When they write their retrospectives about the era that ended with the 2008 election, economic historians will undoubtedly credit George W. Bush with almost single-handedly moving the country to embrace extremist conservatism. It's a simple storyline: Cowboy president drives bewildered American herd over laissez-faire cliff. What such reductionism will ignore, though, is what we must remember now: namely, that Congress also played a decisive role in the stampede.
As former House Republican leader Tom DeLay said, he and his colleagues deliberately started "every policy initiative from as far to the political right" as possible, so as to shift "the center farther to the right." The formula emulated Franklin D. Roosevelt's fabled admonishment to allies: "I agree with you, I want to do it, now make me do it."
With Bush, congressional Republicans knew they had an ideological comrade in the White House. But they also knew he was confined by the (minimally) moderating desire for re-election and the (even more minimally) moderating limits of his national office. So, to reach their goals, conservatives had to compel their presidential friend to do what they wanted - and compel him they did. When Bush's tax cuts and deregulatory schemes hit the Capitol, Republicans inevitably expanded them to fully achieve the right's objectives.
Of course, that triumph was the country's loss, as Republican policies thrust the political center off a conservative precipice and America into an economic freefall. And as we plummet, we are desperately groping for a lifeline.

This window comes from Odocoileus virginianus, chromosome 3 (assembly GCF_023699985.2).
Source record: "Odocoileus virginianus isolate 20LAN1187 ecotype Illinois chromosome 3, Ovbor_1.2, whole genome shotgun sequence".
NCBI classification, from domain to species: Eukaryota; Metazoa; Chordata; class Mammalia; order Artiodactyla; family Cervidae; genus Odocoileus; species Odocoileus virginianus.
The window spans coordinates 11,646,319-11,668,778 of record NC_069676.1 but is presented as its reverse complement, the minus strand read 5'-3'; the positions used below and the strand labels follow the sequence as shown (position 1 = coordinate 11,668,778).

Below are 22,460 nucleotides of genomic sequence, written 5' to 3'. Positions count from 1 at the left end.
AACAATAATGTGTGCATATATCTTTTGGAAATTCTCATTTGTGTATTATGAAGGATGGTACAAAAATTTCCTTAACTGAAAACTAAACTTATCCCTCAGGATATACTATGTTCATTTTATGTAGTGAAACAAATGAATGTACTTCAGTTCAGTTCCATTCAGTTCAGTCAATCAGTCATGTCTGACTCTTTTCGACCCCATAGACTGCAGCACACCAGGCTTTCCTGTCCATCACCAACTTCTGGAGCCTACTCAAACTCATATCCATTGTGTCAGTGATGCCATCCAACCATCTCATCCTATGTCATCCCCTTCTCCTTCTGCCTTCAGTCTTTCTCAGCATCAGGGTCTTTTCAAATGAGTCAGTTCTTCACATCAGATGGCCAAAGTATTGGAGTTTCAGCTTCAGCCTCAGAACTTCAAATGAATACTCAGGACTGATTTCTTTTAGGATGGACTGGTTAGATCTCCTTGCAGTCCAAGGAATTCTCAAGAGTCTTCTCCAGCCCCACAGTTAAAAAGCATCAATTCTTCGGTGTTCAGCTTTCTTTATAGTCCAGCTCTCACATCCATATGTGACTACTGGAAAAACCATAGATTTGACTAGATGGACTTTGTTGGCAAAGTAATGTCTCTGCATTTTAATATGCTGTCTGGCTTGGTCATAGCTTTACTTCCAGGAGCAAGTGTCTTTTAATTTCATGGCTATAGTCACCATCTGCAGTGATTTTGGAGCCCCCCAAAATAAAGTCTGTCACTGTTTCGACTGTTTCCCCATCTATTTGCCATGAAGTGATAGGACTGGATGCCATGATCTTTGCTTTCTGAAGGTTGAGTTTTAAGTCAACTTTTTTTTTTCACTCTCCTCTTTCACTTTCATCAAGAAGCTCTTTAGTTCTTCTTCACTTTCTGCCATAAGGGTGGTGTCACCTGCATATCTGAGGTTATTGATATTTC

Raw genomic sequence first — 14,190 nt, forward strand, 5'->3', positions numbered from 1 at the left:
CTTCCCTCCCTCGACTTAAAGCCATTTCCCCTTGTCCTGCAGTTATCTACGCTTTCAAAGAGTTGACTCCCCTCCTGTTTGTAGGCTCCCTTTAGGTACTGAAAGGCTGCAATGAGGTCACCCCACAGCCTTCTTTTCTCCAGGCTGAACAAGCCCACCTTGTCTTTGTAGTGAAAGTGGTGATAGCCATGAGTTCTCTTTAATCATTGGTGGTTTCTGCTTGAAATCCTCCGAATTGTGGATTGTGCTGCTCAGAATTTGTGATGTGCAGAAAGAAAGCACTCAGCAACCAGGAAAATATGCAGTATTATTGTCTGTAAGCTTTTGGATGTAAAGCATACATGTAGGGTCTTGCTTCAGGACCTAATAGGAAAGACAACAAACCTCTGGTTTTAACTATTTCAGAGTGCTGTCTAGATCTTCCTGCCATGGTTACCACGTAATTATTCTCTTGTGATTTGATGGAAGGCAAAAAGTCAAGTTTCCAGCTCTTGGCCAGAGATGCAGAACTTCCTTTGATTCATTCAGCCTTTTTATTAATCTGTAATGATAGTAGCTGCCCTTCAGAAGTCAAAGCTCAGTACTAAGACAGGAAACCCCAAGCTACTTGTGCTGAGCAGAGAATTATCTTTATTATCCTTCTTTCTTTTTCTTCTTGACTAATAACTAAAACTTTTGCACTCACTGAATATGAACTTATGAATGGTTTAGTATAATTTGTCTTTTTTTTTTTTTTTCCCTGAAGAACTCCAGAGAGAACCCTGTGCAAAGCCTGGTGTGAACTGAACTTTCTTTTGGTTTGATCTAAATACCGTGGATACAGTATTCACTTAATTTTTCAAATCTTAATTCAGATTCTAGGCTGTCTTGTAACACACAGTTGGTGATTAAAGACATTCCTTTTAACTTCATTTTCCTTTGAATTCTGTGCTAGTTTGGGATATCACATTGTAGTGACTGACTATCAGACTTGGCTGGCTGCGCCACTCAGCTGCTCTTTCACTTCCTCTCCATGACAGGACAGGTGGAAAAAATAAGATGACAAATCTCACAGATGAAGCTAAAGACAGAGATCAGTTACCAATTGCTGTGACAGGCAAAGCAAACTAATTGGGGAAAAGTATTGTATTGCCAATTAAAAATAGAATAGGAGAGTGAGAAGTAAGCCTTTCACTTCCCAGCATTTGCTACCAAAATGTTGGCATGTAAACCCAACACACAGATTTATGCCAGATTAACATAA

If we are lucky and we end up snagging one that saves us - a huge if - it will be one that is strong enough to snap the center back from the conservative brink. This super-durable bungee cord must have the force of law, meaning it will be woven by Democratic legislators now exerting as much pressure on President Obama's left as congressional Republicans focused on President Bush's right.
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When, for instance, Obama hedged on his promise to revoke $226 billion worth of Bush's upper-income tax cuts, House Speaker Nancy Pelosi, D-San Francisco, pushed him to fulfill the pledge and put the money into programs that better guarantee job creation.
When Obama initially offered up a stimulus bill filled with discredited business tax breaks, Democratic senators forced him to back off. Reps. David Obey, D-Wis., and Jim Oberstar, D-Minn., then argued that the president's proposed infrastructure investments were too small to boost the economy. That led House Democrats to increase Obama's spending targets.
As stimulus negotiations continued, Rep. John Conyers, D-Mich., tried to add provisions letting courts renegotiate banks' primary-residence mortgages so as to prevent more foreclosures. It's a commonsense proposal: Judges already have the power to renegotiate vacation-home mortgages, and the New York Federal Reserve Bank says existing bankruptcy laws are exacerbating the foreclosure crisis. While Obama opposed the initiative out of fear that banking industry opposition might slow the underlying stimulus bill, Conyers' effort ultimately made the president commit to supporting the reforms in future legislation.
Then there was the progressive reaction to Obama's demand for more financial bailout money. Turning a routine committee hearing into a modern-day incarnation of the Great Depression's Pecora Commission, Rep. Alan Grayson, D-Fla., upbraided a Federal Reserve official for refusing to disclose which banks are receiving taxpayer dollars. The spectacle was one of many that whipped the House into passing a bill attaching strings to the funds. Obama responded by committing to enact some of the restrictions by fiat.
At once complementary and adversarial, this intragovernmental squabbling probably makes the conflict-averse Obama uncomfortable. But the "make him do it" dynamic could finally bring the center of Washington's political debate closer to the progressive center of American public opinion. Even more important, it is precisely what will help the new president avert an economic disaster.